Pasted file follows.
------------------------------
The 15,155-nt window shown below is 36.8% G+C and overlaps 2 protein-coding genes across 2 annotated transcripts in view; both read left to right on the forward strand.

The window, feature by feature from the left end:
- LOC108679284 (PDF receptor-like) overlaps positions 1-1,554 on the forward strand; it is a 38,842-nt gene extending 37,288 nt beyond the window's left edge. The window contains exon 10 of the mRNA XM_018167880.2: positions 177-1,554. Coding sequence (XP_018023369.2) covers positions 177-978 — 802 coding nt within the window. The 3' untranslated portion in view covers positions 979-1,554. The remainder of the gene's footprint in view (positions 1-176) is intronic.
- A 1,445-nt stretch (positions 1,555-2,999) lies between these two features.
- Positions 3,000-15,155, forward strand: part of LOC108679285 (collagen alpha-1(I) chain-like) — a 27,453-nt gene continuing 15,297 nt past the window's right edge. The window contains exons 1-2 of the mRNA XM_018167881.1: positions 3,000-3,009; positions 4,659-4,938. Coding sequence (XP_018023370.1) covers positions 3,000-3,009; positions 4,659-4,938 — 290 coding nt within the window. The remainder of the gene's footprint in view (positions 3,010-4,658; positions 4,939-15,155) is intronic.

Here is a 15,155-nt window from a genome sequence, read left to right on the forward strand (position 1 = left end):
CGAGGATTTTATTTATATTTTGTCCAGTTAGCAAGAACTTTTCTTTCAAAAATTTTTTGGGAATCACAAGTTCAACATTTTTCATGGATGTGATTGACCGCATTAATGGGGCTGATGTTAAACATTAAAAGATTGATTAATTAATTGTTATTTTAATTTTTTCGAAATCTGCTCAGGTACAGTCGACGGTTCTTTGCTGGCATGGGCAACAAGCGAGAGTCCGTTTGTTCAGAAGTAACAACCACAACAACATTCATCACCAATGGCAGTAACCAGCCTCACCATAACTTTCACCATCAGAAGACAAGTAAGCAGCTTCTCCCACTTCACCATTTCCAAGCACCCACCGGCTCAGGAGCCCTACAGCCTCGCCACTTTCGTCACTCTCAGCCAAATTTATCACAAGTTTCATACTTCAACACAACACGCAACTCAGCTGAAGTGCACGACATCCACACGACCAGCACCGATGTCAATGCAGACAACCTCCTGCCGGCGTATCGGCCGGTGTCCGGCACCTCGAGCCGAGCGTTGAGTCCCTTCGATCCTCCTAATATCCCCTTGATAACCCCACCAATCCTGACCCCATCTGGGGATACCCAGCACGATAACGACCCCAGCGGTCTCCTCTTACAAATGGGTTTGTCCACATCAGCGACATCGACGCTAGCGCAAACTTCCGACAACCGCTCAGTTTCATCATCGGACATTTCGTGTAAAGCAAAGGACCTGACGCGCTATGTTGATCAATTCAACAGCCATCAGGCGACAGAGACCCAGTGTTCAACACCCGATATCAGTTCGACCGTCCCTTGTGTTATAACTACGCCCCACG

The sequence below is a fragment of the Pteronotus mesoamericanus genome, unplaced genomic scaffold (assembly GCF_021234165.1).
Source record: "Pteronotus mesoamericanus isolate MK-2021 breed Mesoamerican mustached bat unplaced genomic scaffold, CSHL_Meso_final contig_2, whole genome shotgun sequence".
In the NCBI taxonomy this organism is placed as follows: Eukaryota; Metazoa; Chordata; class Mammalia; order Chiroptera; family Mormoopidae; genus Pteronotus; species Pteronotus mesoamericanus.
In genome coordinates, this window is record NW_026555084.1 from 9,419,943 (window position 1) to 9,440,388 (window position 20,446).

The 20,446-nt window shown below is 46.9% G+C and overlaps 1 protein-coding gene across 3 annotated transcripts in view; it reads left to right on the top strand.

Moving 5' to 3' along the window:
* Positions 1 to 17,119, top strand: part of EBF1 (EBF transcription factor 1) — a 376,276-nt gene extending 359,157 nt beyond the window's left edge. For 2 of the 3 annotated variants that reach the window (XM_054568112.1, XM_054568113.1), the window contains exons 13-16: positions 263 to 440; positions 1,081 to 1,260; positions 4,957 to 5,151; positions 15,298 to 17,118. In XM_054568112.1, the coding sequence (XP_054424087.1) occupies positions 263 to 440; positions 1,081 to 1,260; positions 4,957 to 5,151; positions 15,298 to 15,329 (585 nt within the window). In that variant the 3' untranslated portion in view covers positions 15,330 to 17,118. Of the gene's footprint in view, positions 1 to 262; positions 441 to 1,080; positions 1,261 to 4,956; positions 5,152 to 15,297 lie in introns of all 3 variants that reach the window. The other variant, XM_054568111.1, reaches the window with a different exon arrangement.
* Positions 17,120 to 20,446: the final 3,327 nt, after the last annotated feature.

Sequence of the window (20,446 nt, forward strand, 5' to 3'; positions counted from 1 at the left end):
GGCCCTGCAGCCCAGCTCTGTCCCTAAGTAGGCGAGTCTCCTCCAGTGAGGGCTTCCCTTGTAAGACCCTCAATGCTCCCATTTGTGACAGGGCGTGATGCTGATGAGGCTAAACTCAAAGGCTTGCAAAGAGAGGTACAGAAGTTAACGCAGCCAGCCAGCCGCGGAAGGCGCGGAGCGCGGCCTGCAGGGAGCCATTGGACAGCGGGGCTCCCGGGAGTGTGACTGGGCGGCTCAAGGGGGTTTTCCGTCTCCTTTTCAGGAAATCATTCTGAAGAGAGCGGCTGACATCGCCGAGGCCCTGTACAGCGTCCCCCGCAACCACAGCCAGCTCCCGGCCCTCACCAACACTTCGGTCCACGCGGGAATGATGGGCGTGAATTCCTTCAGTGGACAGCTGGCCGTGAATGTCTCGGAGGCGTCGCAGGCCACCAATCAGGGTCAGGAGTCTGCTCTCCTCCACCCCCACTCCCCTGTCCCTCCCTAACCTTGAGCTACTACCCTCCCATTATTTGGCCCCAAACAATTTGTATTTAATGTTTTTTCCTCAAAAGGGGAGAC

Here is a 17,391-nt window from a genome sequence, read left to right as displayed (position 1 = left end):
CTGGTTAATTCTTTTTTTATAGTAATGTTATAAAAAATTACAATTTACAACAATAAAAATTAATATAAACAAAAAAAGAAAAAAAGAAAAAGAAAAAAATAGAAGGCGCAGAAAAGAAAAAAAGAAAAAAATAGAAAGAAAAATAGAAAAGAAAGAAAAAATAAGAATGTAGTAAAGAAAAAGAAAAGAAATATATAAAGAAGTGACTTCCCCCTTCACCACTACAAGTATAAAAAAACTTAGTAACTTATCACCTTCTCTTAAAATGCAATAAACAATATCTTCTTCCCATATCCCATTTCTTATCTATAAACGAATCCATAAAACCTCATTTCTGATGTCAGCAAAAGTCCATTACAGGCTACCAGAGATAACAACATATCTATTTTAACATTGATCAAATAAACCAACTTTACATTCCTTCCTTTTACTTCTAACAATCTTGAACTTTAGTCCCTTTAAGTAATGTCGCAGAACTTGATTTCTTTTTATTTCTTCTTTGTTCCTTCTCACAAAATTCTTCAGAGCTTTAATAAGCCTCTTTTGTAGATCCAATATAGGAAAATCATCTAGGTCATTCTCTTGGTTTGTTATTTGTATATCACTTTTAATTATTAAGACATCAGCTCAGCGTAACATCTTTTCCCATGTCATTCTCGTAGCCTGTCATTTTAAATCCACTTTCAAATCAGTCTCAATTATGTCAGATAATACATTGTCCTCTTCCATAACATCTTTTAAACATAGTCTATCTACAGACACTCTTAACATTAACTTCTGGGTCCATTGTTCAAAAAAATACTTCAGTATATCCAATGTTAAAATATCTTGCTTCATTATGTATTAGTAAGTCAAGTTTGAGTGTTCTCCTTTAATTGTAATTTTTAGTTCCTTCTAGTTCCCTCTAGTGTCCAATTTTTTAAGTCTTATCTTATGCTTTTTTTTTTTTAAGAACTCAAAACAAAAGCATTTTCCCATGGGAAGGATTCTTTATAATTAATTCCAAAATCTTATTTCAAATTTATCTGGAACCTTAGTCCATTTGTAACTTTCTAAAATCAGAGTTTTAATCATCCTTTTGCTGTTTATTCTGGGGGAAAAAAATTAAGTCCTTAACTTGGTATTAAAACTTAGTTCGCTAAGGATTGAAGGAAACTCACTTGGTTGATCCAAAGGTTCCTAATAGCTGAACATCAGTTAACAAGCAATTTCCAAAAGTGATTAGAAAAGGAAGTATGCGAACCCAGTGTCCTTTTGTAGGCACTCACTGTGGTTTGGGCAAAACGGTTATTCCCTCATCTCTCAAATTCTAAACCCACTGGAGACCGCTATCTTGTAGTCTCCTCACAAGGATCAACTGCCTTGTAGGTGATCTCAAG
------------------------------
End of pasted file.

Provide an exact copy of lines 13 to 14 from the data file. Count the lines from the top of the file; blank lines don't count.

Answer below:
Moving 5' to 3' along the window:
* Positions 1 to 17,119, top strand: part of EBF1 (EBF transcription factor 1) — a 376,276-nt gene extending 359,157 nt beyond the window's left edge. For 2 of the 3 annotated variants that reach the window (XM_054568112.1, XM_054568113.1), the window contains exons 13-16: positions 263 to 440; positions 1,081 to 1,260; positions 4,957 to 5,151; positions 15,298 to 17,118. In XM_054568112.1, the coding sequence (XP_054424087.1) occupies positions 263 to 440; positions 1,081 to 1,260; positions 4,957 to 5,151; positions 15,298 to 15,329 (585 nt within the window). In that variant the 3' untranslated portion in view covers positions 15,330 to 17,118. Of the gene's footprint in view, positions 1 to 262; positions 441 to 1,080; positions 1,261 to 4,956; positions 5,152 to 15,297 lie in introns of all 3 variants that reach the window. The other variant, XM_054568111.1, reaches the window with a different exon arrangement.